The studies included non-smoking, male and female subjects of good health over the age of 35 years and under the age 55 years with skin type of III or less by the Fitzpatrick Skin classification. Study 1 was conducted with 20 patients during the month of June while Study 2 was conducted with 27 patients during the month of September. Subjects in each study had the ISF removed from skin both on the dorsal arm (“sun-exposed area”) and from skin on the buttocks (“sun-protected area”). Patients were also sub-divided into groups who took vitamin C supplements (e.g., orally taking multi-vitamins and/or vitamin C). In study 2, subjects were also separated into those who had a high body mass index (BMI>=27) to see if available fluid in the skin made a difference in collection or concentration of recovered analytes.
The stratum corneum of the sites from which the ISF was removed were first opened using a laser device which activates a dye on the skin surface as described in U.S. Pat. No. 5,885,211. The device was obtained from SpectRx Inc. (Norcross, Ga. 30071). The laser made four pores at each collection site. Two collection sites were used in study 1 while four collection sites were used in study 2. These areas were shaven, if necessary, to remove any hair which may interfere with the procedure and then prepped using a skin cleanser prior to poration.
Following poration of the stratum corneum, a hand held vacuum apparatus was attached to the site using an “A” style harvesting head. The head was attached to the skin with a medical grade adhesive. The sample reservoir in the area over the opening was visually monitored to track the ISF flow rate. ISF was collected into thin-walled medical tubing, which allows for visual fluid quantification. The clear plastic tubing also allowed the researcher to visually assess any sign of redness or irritation and the presence of blood.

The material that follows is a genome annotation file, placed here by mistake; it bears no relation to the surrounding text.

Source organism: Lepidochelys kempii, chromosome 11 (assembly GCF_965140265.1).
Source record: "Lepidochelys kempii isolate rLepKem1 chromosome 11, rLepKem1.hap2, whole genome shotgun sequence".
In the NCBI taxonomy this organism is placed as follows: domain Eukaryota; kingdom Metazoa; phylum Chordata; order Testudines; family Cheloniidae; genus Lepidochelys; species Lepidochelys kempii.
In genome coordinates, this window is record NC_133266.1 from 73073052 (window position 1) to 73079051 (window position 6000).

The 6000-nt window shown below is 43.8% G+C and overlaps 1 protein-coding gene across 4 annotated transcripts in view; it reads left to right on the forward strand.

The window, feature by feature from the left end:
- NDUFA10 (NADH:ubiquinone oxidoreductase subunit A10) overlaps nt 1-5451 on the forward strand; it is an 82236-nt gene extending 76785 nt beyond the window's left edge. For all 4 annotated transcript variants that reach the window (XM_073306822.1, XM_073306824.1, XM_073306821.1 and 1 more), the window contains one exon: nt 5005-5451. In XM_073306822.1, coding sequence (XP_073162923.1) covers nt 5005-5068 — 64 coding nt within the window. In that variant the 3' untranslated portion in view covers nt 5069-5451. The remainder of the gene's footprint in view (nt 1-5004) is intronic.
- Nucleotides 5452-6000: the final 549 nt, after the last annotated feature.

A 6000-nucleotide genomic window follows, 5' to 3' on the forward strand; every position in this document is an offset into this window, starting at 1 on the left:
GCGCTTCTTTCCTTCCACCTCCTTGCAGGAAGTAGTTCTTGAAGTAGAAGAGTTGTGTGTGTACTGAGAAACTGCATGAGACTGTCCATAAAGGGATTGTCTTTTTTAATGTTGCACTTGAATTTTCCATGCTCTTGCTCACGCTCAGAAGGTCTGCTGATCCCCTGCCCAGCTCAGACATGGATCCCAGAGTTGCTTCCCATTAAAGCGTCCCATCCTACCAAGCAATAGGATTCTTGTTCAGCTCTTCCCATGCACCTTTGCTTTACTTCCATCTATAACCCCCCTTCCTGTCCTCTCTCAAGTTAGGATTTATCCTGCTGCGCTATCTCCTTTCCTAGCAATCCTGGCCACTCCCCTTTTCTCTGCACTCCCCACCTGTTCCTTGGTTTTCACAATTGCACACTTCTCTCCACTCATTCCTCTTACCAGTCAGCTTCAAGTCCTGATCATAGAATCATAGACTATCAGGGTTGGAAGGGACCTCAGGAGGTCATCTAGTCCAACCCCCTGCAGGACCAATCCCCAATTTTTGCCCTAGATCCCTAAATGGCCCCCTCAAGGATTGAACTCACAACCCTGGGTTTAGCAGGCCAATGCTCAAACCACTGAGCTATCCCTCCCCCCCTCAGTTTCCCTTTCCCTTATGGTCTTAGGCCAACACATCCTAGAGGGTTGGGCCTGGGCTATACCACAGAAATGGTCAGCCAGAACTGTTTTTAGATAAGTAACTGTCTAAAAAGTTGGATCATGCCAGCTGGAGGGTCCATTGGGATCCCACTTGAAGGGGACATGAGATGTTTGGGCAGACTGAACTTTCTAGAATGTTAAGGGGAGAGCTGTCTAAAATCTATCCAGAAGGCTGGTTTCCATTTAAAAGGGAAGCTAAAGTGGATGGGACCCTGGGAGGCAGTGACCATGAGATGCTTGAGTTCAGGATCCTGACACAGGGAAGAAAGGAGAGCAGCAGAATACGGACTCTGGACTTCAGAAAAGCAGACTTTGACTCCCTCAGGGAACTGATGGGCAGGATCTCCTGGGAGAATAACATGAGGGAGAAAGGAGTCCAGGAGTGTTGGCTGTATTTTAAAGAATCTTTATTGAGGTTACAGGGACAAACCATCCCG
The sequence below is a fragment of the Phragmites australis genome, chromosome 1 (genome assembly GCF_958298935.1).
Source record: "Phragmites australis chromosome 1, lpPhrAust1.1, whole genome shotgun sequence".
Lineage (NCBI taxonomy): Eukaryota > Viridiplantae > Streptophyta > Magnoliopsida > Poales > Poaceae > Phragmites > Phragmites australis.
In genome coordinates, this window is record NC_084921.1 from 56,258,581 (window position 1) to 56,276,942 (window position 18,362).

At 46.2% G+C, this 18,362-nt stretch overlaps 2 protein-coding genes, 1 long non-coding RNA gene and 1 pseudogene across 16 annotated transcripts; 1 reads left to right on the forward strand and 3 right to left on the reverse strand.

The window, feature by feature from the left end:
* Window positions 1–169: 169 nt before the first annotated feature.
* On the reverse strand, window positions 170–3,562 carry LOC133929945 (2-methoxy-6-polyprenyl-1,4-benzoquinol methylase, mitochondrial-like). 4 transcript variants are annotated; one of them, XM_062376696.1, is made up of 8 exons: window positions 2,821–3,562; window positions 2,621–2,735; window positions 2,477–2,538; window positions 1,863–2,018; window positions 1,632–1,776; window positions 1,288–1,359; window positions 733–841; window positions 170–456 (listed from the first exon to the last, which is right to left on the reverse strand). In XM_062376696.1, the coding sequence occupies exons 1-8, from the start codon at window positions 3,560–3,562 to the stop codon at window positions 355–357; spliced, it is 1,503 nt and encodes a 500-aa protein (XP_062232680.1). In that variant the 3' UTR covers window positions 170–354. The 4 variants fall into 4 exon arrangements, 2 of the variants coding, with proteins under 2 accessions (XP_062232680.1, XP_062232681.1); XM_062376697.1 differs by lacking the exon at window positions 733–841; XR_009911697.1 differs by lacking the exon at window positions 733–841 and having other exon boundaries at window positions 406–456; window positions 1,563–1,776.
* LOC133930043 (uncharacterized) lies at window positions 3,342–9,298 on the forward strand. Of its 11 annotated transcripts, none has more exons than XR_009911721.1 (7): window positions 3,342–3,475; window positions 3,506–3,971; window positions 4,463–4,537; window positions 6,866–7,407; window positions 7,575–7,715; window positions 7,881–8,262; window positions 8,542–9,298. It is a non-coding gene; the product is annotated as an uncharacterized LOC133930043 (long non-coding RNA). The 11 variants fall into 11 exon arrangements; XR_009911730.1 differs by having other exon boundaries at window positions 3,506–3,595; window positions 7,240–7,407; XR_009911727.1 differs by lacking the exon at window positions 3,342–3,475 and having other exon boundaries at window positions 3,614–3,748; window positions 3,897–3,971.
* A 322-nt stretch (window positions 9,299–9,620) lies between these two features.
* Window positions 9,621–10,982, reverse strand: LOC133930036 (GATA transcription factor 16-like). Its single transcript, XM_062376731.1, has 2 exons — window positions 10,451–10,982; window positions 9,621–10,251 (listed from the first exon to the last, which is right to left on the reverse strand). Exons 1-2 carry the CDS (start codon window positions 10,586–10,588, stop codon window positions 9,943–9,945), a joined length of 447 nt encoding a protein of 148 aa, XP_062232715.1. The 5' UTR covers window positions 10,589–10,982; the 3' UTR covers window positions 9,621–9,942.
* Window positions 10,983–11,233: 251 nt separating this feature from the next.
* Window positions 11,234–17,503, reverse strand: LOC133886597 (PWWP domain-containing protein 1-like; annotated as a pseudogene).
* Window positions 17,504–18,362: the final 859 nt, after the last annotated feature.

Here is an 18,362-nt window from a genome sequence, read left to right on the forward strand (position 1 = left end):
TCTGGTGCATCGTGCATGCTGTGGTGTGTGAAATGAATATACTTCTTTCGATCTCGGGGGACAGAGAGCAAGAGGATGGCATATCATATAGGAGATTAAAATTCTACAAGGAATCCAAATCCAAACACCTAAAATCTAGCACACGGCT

The ISF collection period lasted between 3 and 6 hours, typically 4 hours. The amount of ISF collected during each of the studies are set forth in Tables 1 and 2, separated by the location of the skin tested. These results indicated that an increase in the number of openings consequently increased the volume of ISF collected as patients in Study 1 received eight openings while those in Study 2 received sixteen openings. Additionally this data suggests that the amount of fluid acquired is site dependent as it was found to be easier to extract fluid from the arm than from the buttock.